Global Weekly: Equities - Markets take a breather

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Over the past week, equity markets took a small step back after a strong start to the year. Most indices retreated by several percentage points. Apparently, investors had become somewhat uneasy after the long upward streak that we have seen in recent months.

Although macro fundamentals continue to be strong, rising yields – after ECB comments on potential tapering – and a technical correction in the oil price might have triggered a market pause.

From a sector perspective, health care was in the limelight this week. Amazon, JPMorgan and Berkshire Hathaway announced a partnership to enter the health care market. Although this potential sector disruption will take years before materialising, the announcement itself led to a negative sentiment in the health care sector this week. The health care sector was also in focus due to merger & acquisition activity, with Sanofi paying a hefty take-over price for Belgian biotech company Ablynx. Furthermore, as the earnings season continued on full steam, a string of pharma companies presented fourth-quarter results this week. On balance, these numbers did not offer a very convincing picture as several health care players, including Eli Lilly, Novo Nordisk, Roche and Sanofi, did not entirely meet expectations.

Looking at the technology sector, the earnings season on balance offered a very decent picture, with Intel, Microsoft, Amazon and Facebook posting strong numbers and encouraging outlooks. These results could have a supportive effect on equity markets in the near term. Meanwhile, in the run-up to the presentation of quarterly results, Apple’s share price was weak on rumours of further iPhone X production target cuts. On Thursday, however, Apple reported numbers that seemed to provide some relief to investors.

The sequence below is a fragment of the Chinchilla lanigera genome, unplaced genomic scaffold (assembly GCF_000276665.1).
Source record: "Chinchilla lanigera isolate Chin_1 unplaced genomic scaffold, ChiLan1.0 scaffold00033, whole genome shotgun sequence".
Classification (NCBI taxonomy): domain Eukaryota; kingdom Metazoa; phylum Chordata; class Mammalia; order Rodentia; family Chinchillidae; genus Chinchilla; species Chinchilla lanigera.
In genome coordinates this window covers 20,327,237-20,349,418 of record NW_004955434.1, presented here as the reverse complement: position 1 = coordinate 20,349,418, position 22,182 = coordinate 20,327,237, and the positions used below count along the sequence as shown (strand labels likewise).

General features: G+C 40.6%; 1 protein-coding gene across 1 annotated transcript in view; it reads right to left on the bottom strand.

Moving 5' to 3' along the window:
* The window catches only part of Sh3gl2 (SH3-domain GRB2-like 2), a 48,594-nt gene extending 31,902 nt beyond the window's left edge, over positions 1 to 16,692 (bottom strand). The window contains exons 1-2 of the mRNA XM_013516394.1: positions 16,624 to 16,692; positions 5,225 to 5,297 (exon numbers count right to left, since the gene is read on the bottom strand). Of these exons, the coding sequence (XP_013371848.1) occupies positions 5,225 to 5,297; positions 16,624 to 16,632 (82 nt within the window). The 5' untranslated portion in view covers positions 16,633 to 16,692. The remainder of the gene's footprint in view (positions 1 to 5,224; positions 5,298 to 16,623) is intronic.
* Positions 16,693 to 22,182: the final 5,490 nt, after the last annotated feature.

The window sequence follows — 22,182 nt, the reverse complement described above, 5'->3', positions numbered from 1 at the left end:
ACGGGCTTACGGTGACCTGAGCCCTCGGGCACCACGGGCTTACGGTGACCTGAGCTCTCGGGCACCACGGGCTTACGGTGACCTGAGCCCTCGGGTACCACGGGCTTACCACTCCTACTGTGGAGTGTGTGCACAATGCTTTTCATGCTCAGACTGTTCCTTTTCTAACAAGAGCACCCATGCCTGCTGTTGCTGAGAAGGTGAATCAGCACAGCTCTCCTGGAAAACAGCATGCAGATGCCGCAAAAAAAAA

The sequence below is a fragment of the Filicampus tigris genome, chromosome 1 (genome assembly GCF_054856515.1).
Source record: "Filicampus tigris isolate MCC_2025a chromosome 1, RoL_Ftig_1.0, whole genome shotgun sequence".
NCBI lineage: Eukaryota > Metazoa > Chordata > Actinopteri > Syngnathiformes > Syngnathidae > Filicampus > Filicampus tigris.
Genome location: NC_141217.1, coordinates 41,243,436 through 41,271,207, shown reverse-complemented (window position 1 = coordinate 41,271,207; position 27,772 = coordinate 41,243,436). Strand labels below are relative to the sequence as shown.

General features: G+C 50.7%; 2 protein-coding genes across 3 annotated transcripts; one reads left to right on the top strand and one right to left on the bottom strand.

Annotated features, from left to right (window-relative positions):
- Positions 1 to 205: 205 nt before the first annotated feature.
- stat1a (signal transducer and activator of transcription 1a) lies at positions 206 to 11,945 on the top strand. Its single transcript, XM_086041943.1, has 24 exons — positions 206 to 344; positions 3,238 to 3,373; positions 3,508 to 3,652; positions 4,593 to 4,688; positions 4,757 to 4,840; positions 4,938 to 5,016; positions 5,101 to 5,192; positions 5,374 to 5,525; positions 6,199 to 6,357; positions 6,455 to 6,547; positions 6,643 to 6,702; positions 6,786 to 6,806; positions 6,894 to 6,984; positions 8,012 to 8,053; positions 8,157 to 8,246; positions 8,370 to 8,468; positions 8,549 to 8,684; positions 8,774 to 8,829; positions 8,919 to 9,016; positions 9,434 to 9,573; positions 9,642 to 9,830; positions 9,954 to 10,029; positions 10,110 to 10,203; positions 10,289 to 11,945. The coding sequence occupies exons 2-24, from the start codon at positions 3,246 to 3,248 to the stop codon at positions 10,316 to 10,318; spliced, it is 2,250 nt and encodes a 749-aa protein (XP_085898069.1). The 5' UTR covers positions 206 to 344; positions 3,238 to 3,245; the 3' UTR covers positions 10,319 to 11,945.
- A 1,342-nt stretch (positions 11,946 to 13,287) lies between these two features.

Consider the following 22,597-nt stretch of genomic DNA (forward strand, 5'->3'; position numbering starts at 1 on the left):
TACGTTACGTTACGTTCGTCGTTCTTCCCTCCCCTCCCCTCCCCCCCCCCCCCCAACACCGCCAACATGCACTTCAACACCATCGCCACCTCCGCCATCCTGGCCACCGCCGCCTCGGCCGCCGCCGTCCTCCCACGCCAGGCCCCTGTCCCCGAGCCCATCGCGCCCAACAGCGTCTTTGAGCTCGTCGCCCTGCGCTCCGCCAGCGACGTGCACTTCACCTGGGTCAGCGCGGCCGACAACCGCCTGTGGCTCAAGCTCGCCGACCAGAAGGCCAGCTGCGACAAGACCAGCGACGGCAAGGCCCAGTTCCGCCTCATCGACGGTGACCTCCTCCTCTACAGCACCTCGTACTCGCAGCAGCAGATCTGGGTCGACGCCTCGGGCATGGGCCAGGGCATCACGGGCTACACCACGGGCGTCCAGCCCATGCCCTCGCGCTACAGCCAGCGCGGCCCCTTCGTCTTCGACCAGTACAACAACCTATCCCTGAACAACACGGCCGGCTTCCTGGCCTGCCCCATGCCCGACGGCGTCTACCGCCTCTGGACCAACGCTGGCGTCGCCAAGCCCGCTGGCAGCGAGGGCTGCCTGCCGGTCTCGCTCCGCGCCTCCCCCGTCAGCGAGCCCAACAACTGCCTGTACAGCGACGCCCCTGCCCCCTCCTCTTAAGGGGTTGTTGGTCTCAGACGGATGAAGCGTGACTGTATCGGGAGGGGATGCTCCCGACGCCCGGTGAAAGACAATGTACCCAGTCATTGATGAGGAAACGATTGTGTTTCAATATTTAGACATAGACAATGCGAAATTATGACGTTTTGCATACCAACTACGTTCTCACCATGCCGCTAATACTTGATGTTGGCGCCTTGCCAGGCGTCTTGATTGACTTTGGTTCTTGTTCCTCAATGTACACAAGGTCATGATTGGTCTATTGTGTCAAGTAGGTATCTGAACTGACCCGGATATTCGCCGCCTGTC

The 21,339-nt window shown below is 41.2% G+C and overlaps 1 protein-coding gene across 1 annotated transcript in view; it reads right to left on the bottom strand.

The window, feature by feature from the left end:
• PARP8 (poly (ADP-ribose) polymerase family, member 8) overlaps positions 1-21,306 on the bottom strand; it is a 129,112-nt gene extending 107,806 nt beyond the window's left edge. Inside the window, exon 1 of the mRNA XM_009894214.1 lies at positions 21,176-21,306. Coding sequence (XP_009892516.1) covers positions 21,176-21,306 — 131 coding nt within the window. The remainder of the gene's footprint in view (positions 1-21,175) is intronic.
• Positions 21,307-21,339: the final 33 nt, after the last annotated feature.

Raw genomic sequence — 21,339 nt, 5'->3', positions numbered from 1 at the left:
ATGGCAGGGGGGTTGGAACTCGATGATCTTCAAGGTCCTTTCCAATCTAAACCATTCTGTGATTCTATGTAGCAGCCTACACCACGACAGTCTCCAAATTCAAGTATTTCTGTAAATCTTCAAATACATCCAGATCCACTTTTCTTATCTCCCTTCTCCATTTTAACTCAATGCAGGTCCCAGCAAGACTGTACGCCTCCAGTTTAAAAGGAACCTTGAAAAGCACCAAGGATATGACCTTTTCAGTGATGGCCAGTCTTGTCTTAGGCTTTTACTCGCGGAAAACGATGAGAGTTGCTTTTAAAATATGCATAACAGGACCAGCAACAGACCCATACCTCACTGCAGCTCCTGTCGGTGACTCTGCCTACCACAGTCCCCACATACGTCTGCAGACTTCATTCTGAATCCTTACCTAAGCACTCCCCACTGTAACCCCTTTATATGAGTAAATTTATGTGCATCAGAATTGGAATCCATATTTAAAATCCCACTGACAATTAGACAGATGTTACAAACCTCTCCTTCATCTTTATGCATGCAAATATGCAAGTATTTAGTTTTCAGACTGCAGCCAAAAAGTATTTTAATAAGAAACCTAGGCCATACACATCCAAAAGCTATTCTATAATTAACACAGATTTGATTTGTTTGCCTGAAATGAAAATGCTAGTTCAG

Based on reported company results so far, this earnings season could be one of the strongest on record with up to 80% of earnings reports coming in ahead of expectations. As in multiple cases the share price reaction was not always positive, earnings surprises seemed to be partly baked in the cake. At the same time, we continue to believe that underlying fundamentals for equity markets remain supportive.

Bonds – Sustained yield increase on the cards?

The strong global economy, increasing risk tolerance and an end to the ECB’s asset purchase programme later this year are set to put further upward pressure on bond yields. Last week’s ECB meeting added fuel to the bond sell-off. German 10-year Bund yields are currently testing the 0.70% level and 5-year yields even bounced back to positive territory for the first time since 2015.

On the back of a stronger euro, the outlook for euro inflation is set to stay subdued – despite decent growth in inflation expectations which can be related to the increase in oil prices. We do not expect euro core inflation to pick up significantly this year. However, if economic data remains strong, the market may become more nervous about an earlier-than-expected inflation revival. Solid economic data is currently benefiting peripheral spreads, particularly in Spain. Italy remains the big risk factor. We believe Italian spreads could tighten as well, but not just as result of rising Bund yields. At the moment, yields on 10-year Italian sovereign bonds still hover around 2%.

The Federal Reserve is expected to reduce its balance sheet at a very gradual pace, with limited direct impact on US Treasuries. But as the US Treasury Department will increase government bond issuance by USD 42 billion per quarter to address the growing budget deficit, net issuance will increase more sharply. This should continue to depress the mood in the market for US Treasuries. All in all, we currently consider bonds not to be an attractive asset class and remain vigilant. That said, the difference between yields on 30-year (2.95%) and 10-year Treasuries (2.73%) is quite narrow (only 22 basis points), indicating that the market is currently not too worried about higher inflation and rising interest rates.

Delen